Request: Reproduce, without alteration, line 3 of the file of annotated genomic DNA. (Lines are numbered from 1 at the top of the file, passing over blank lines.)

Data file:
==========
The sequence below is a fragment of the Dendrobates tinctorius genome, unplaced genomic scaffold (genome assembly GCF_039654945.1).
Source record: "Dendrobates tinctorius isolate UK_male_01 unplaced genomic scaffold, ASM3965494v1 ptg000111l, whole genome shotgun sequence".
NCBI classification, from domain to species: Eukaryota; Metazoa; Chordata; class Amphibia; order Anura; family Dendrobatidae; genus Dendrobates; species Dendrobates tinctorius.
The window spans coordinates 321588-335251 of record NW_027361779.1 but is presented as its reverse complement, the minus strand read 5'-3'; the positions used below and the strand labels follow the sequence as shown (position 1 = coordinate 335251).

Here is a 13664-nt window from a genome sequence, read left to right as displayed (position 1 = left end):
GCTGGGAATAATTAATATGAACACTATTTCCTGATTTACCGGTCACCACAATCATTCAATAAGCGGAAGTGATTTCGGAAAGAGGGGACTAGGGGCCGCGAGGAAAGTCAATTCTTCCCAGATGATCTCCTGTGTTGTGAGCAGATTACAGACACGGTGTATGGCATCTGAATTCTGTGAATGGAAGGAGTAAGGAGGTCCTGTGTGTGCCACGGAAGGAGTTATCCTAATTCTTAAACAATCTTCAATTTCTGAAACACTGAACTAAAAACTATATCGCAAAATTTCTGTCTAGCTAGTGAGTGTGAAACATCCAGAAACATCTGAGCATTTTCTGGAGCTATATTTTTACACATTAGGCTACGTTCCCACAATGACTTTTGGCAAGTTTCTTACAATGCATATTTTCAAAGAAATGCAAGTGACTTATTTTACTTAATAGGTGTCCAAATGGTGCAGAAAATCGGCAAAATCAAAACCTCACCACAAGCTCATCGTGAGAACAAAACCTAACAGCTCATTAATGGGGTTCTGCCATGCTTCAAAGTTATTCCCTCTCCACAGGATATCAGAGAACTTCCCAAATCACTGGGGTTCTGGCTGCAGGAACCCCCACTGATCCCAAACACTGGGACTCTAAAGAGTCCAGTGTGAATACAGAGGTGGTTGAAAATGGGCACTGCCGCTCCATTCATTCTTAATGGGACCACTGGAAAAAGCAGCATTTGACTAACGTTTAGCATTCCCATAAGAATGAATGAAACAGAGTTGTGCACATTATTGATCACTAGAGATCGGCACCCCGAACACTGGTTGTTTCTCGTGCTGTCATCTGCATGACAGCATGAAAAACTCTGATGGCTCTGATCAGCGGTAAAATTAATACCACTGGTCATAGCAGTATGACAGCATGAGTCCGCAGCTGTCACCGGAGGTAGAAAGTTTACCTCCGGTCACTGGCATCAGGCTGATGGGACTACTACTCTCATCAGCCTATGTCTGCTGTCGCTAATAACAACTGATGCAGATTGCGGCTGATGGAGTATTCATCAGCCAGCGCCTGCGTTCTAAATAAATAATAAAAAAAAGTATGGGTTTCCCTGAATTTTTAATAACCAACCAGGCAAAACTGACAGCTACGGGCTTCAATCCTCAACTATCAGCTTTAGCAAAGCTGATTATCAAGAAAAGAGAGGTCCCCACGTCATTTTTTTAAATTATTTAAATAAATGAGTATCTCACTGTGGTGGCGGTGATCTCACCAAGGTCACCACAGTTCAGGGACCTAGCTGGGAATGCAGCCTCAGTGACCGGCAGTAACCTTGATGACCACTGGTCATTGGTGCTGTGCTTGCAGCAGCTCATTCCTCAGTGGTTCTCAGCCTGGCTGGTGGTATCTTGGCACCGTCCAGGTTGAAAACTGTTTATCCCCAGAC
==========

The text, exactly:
NCBI classification, from domain to species: Eukaryota; Metazoa; Chordata; class Amphibia; order Anura; family Dendrobatidae; genus Dendrobates; species Dendrobates tinctorius.